2 Ghost Rock blanket discount for all in-town deeds. This means that Pony Express would cost 3.
No deed has upkeep. Any deed with upkeep now has 0 production instead.
All dudes with 2 or more influence have at least 1 upkeep. (I.e. a dude with 2 inf, 0 bullets which costs 4 and had 0 upkeep, now costs 4 and has 1 upkeep.)
All dudes with 2 or more stud bullet or 3 or more draw bullet, have at least 1 upkeep.
Any dude who has a combined stud bullets and influence of 4 or more, requires at least 2 upkeep if they don’t already.
All spells cost 1 Ghost Rock to bring into play
All deeds with abilities provide their ability to their controller always. Never just the owner.
All other Doomtown:Reloaded rules apply. This means, no extra card for most influence at Nightfall, new casualty rules etc.
Let me know how your experience with decks made and played under these home rules feel.
The mods of LackeyCCG apparently don’t like people knowing about alternatives to their program.
Now that my Doomtown plugin for OCTGN is at a very good level, I decided to go to the LackeyCCG fora to let any Doomtown enthusiasts that may be using the (frankly inferior) Doomtown plugin there, about the one I have created. I was cautious that this might not be good netiquette, but both systems and plugins are free and there’s no real competition between them. It’s not like either of them will lose money from someone preferring the other version.
Well apparently the mods of the board don’t see it this way. My reply here was deleted without notice, one assumes because someone got upset that I was promoting a “competing” card engine. This is shameful on the part of the LackeyCCG admins who should be looking to help the community have the best experience in card games, not try to hoard it to themselves.
I left another reply. Looking forward to have it deleted now…
EDIT: I was correct in my assumption that my comment was deleted because I posted a competing plugin. The main developer of Lackey sent me the following PM
Managed to play a game of Doomtown on OCTGN and thought I’d share a nice screenshot of the game in action.
I just managed to finish my first Doomtown on OCTGN on the latest version ((I’d managed to play a few full games back on 0.2.7 or something and a few games where my opponent’s PC crashed in the middle of the game with recent versions)) with Eloi who is also a maintainer of games for OCTGN. In fact, the reason we started playing is because I found a way to create larger capital cards for Warhammer:Invasion ((OCTGN is limited at the moment in the sense that you can only have one size of cards.)) and I contacted him about it in case he wants to use it. I mentioned Doomtown and he was interested to try it, so we did.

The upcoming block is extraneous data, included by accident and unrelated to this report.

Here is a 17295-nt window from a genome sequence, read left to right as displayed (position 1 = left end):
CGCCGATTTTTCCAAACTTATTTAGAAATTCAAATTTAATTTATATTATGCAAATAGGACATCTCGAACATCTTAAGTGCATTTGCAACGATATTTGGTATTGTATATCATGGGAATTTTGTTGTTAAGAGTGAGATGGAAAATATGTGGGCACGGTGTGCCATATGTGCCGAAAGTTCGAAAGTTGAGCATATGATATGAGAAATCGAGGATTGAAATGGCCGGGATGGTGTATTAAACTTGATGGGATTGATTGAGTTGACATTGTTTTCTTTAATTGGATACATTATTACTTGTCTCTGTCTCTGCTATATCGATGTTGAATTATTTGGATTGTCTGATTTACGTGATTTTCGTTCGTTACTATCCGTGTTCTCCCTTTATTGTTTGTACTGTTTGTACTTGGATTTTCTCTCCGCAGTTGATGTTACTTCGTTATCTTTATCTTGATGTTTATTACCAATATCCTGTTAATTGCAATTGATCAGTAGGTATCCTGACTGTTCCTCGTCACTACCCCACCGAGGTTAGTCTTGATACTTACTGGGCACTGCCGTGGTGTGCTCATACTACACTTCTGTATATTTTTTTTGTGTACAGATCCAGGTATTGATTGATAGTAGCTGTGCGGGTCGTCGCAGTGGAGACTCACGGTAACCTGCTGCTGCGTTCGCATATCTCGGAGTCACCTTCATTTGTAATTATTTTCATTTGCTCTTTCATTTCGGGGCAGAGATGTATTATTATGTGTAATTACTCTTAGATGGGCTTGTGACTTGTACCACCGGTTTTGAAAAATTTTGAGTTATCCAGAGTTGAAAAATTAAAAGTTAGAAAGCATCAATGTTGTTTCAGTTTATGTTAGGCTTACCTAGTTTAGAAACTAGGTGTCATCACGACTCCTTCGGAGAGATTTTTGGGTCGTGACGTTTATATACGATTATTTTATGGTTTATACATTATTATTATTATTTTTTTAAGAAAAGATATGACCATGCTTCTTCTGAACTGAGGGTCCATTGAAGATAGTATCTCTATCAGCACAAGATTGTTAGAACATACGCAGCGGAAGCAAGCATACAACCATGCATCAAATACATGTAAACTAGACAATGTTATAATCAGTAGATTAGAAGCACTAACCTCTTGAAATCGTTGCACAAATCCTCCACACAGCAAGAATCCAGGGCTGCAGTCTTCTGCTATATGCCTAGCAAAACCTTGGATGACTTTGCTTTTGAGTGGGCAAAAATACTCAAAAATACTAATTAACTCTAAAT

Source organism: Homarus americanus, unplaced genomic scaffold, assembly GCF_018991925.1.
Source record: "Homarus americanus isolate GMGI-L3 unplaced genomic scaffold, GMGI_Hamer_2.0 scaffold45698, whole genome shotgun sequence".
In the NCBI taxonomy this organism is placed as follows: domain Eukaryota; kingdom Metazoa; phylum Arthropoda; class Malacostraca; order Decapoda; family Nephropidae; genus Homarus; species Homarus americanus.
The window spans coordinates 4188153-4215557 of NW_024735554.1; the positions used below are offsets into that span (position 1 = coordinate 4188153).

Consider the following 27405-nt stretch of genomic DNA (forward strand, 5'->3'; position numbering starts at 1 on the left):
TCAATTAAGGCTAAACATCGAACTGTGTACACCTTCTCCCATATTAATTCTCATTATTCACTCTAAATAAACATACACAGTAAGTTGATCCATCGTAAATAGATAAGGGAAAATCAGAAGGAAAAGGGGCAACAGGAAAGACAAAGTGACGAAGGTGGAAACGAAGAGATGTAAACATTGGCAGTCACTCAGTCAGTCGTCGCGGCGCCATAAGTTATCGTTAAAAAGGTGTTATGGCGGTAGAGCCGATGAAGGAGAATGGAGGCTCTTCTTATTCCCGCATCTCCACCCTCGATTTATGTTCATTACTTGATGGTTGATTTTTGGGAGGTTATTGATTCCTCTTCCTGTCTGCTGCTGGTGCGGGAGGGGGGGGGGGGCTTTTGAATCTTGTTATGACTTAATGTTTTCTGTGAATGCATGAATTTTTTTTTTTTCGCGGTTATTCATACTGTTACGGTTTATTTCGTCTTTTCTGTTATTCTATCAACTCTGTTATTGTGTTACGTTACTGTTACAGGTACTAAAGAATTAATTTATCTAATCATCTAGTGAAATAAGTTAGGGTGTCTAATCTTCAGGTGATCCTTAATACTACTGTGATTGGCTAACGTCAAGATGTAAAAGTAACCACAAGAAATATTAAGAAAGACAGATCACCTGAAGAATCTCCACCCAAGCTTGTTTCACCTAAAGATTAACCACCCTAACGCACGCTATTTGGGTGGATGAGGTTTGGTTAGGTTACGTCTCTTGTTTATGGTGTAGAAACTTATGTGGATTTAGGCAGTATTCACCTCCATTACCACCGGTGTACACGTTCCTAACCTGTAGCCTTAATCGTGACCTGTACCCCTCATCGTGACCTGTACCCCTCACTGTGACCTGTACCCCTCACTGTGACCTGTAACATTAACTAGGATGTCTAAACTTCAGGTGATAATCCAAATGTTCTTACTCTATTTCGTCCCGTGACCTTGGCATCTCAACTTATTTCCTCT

Fortunately he had skype because otherwise my fingers would be raw from all the typing. As it is, I’m just really really thirsty from all that talking 🙂
So yeah, we did a learning session and it worked fabulously! So I wanted to share with all of you a screenshot I took as the game was nearing its end. I think it looks great.
So if any you out there manage to play a game and get into a nice situation, do take a screenshot and send it over for me. Maybe I can make a “best moments” gallery 😉
Torrent has been updated with newest rules and more High Quality scans. Gogogo!
I’ve updated the torrent for Doomtown to include the latest version of the game definition and markers and also the latest versions of the sets, which I’m glad to say, have finally started including High Quality scans.
For those who do not know, the Bundle includes everything you need to play Doomtown on OCTGN but it’s not updated as often, as usually only the game definition is updated. Nevertheless it’s the best way for a new player to grab everything they need, without downloading all the files 1 by 1 from the repository. Inside you will find the game and sets, plus pdfs with the rules, faqs and so on. Once you’ve downloaded it, you can simply direct OCTGN to install the files from that the directory, and if in the future you download a newer version of the bundle, your game on OCTGN will be automatically up to date (( Usually you don’t have to reinstall the files, but one occassion you do. I will let you know when you have to))
Not especially tricky as you can see. The trickiest is finding someone to play with. You can try subscribing to the Doomtown Facebook Group and see if anyone is available for a game. You can also create a game and hope that someone is online to join it since anyone who has Doomtown installed will see open game lobbies.
However I guarantee that if you like card or tabletop games, you will find this one a blast. In the recent weeks I’ve spent a lot of effort in automating away most of the more tedious stuff one has to do when playing card games online, such as modifying counters and typing each action that they do in the chat. I’ve literally spent the latter half of my vacation (while staying home sick) to code some pretty nifty stuff to use the powers that playing on a PC gives us in order to make the game easier to play.